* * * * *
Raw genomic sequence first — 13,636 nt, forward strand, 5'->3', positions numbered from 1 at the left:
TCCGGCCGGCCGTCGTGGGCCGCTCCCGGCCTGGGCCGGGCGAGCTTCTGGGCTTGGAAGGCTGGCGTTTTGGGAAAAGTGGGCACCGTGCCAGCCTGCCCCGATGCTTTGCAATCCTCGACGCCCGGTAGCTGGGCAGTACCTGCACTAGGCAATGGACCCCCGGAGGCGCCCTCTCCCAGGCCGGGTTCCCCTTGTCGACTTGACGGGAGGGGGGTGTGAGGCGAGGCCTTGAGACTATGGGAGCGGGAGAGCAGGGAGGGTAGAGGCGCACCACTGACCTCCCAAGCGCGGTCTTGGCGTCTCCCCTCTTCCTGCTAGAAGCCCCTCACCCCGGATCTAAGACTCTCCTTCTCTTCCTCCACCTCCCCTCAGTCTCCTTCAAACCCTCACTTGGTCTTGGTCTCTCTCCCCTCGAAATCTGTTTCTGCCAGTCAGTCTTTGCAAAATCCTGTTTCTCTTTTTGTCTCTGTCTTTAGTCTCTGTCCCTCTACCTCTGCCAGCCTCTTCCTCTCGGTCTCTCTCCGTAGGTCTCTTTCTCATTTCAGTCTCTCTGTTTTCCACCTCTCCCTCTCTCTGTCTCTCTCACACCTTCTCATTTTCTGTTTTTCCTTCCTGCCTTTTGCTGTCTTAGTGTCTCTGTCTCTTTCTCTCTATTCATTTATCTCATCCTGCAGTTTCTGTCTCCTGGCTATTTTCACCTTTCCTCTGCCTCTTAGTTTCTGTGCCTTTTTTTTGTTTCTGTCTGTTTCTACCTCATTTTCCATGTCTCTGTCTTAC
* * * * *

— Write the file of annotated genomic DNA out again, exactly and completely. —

Raw genomic sequence first — 13,636 nt, forward strand, 5'->3', positions numbered from 1 at the left:
TCCGGCCGGCCGTCGTGGGCCGCTCCCGGCCTGGGCCGGGCGAGCTTCTGGGCTTGGAAGGCTGGCGTTTTGGGAAAAGTGGGCACCGTGCCAGCCTGCCCCGATGCTTTGCAATCCTCGACGCCCGGTAGCTGGGCAGTACCTGCACTAGGCAATGGACCCCCGGAGGCGCCCTCTCCCAGGCCGGGTTCCCCTTGTCGACTTGACGGGAGGGGGGTGTGAGGCGAGGCCTTGAGACTATGGGAGCGGGAGAGCAGGGAGGGTAGAGGCGCACCACTGACCTCCCAAGCGCGGTCTTGGCGTCTCCCCTCTTCCTGCTAGAAGCCCCTCACCCCGGATCTAAGACTCTCCTTCTCTTCCTCCACCTCCCCTCAGTCTCCTTCAAACCCTCACTTGGTCTTGGTCTCTCTCCCCTCGAAATCTGTTTCTGCCAGTCAGTCTTTGCAAAATCCTGTTTCTCTTTTTGTCTCTGTCTTTAGTCTCTGTCCCTCTACCTCTGCCAGCCTCTTCCTCTCGGTCTCTCTCCGTAGGTCTCTTTCTCATTTCAGTCTCTCTGTTTTCCACCTCTCCCTCTCTCTGTCTCTCTCACACCTTCTCATTTTCTGTTTTTCCTTCCTGCCTTTTGCTGTCTTAGTGTCTCTGTCTCTTTCTCTCTATTCATTTATCTCATCCTGCAGTTTCTGTCTCCTGGCTATTTTCACCTTTCCTCTGCCTCTTAGTTTCTGTGCCTTTTTTTTGTTTCTGTCTGTTTCTACCTCATTTTCCATGTCTCTGTCTTAC